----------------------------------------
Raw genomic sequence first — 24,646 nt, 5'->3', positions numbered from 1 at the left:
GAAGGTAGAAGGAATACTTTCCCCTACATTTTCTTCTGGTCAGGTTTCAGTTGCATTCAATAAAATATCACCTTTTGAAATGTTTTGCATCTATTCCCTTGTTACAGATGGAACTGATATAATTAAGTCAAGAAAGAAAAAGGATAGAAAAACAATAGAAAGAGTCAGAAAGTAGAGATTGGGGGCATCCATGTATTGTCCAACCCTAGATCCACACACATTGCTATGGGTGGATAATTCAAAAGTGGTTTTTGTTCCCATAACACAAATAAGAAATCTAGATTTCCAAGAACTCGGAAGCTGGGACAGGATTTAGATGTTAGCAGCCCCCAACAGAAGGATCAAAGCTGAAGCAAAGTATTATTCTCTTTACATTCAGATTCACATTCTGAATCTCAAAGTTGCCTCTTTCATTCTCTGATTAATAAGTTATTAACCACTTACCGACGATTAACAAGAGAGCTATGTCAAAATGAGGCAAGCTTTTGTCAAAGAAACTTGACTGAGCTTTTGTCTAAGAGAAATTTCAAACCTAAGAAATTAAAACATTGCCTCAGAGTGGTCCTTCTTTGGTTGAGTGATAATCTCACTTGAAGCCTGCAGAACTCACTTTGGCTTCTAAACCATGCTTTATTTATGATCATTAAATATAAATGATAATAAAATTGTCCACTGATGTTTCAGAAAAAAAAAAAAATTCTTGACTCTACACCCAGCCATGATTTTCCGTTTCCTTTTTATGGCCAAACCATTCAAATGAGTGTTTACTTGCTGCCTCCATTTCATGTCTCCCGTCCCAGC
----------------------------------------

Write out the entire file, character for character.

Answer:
Raw genomic sequence first — 24,646 nt, 5'->3', positions numbered from 1 at the left:
GAAGGTAGAAGGAATACTTTCCCCTACATTTTCTTCTGGTCAGGTTTCAGTTGCATTCAATAAAATATCACCTTTTGAAATGTTTTGCATCTATTCCCTTGTTACAGATGGAACTGATATAATTAAGTCAAGAAAGAAAAAGGATAGAAAAACAATAGAAAGAGTCAGAAAGTAGAGATTGGGGGCATCCATGTATTGTCCAACCCTAGATCCACACACATTGCTATGGGTGGATAATTCAAAAGTGGTTTTTGTTCCCATAACACAAATAAGAAATCTAGATTTCCAAGAACTCGGAAGCTGGGACAGGATTTAGATGTTAGCAGCCCCCAACAGAAGGATCAAAGCTGAAGCAAAGTATTATTCTCTTTACATTCAGATTCACATTCTGAATCTCAAAGTTGCCTCTTTCATTCTCTGATTAATAAGTTATTAACCACTTACCGACGATTAACAAGAGAGCTATGTCAAAATGAGGCAAGCTTTTGTCAAAGAAACTTGACTGAGCTTTTGTCTAAGAGAAATTTCAAACCTAAGAAATTAAAACATTGCCTCAGAGTGGTCCTTCTTTGGTTGAGTGATAATCTCACTTGAAGCCTGCAGAACTCACTTTGGCTTCTAAACCATGCTTTATTTATGATCATTAAATATAAATGATAATAAAATTGTCCACTGATGTTTCAGAAAAAAAAAAAAATTCTTGACTCTACACCCAGCCATGATTTTCCGTTTCCTTTTTATGGCCAAACCATTCAAATGAGTGTTTACTTGCTGCCTCCATTTCATGTCTCCCGTCCCAGC